Asian Companies Now Much More Visible Online
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Asian Companies Now Much More Visible Online

More than 80 percent of companies listed on The Asia 200 Index have a corporate social media presence, up from 40 percent last year.

Holmes Report

More than 80 percent of companies listed on The Wall Street Journal’s Asia 200 Index have a corporate social media presence, up from 40 percent last year, according to the 2011 Asia-Pacific Corporate Social Media Study by Burson-Marsteller. The top companies in Asia closed the gap with Fortune Global 100 companies, 84 percent of which use social media channels for marketing and communications.

“The fact that twice as many Asian multinationals are using branded social media channels this year compared to last underlines the opportunity for global corporate communications on digital platforms based in Asia,” says Bob Pickard, president and CEO of Burson-Marsteller Asia-Pacific. “Companies in Asia are approaching Western levels of adoption but there’s a long way to go when it comes to community engagement in cultures where ‘face’ remains more important than Facebook.”

Key findings from the study include:
• 81 percent of top Asian companies have a branded corporate social media presence, over double the figure for 2010 and in line with the 84 percent of Fortune Global 100 firms
• 31 percent of companies use at least three social media channels, up from three percent in 2010
• 19 percent of companies still have no official corporate social media presence
• 30 percent of companies use social networks for corporate marketing and communications, up from 20 percent in 2010
• 28 percent of companies use micro-blogs for corporate marketing and communications, up from 18 percent in 2010
• 62 percent of social media channels surveyed were inactive, and the same percentage of companies do not promote their social media channels on their homepages

Overall, companies in Asia continue to use social media to ‘push’ news and information at users, rather than engage in discussions, with 33 percent of activity across Asia-Pacific focusing on basic media and influencer outreach, as opposed to engagement on substantive corporate topics such as Corporate Social Responsibility or Thought Leadership. Only nine percent of firms surveyed use corporate blogs for corporate marketing and communications, despite their value in helping explain complex topics.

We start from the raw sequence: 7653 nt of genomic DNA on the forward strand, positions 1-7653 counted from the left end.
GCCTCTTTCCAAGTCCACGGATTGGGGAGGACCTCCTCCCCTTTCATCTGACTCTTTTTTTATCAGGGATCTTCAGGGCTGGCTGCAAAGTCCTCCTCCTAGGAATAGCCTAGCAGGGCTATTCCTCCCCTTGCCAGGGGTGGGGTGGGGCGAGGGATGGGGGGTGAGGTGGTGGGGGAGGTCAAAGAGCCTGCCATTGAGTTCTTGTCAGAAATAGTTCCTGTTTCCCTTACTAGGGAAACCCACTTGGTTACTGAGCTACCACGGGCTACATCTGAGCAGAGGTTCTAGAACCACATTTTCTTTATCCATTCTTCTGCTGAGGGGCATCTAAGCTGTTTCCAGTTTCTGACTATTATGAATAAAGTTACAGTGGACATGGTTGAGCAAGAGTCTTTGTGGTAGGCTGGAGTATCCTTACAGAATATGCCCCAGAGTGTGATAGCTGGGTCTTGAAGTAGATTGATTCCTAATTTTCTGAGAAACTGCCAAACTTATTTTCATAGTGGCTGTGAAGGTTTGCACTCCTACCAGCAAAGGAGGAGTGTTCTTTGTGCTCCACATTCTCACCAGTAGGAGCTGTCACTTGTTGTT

“Companies in Asia currently lack the perspective and resources to develop and protect their brands in a strategic, structured and measurable manner using social media”, says Charlie Pownall, Burson-Marsteller’s lead digital strategist for Asia-Pacific. “Asia-based corporate decision-makers expect web-based crises to impact their businesses in the next twelve months; hence we expect a much sharper focus on proactive reputation management and greater participation in online conversations going forward.”

The percentage of leading companies in Asia with dedicated video sharing channels is up 50 percent over last year to 12 percent. This is still below the global average of 57 percent as found by the Fortune 100 Social Media Check-up. Video is hugely popular on the Internet and easily drives conversation, but the great majority of company video sharing channels are product marketing vehicles.

“To reach and persuade stakeholders today, it is not just the vocabulary and tone of corporate marketing and communications that must evolve,” says Pickard. “More important, companies must adopt a mindset that puts listening and acting genuinely and transparently front and centre. And, they must understand how to deal with negative feedback expressed publicly that could resonate and escalate.”
 

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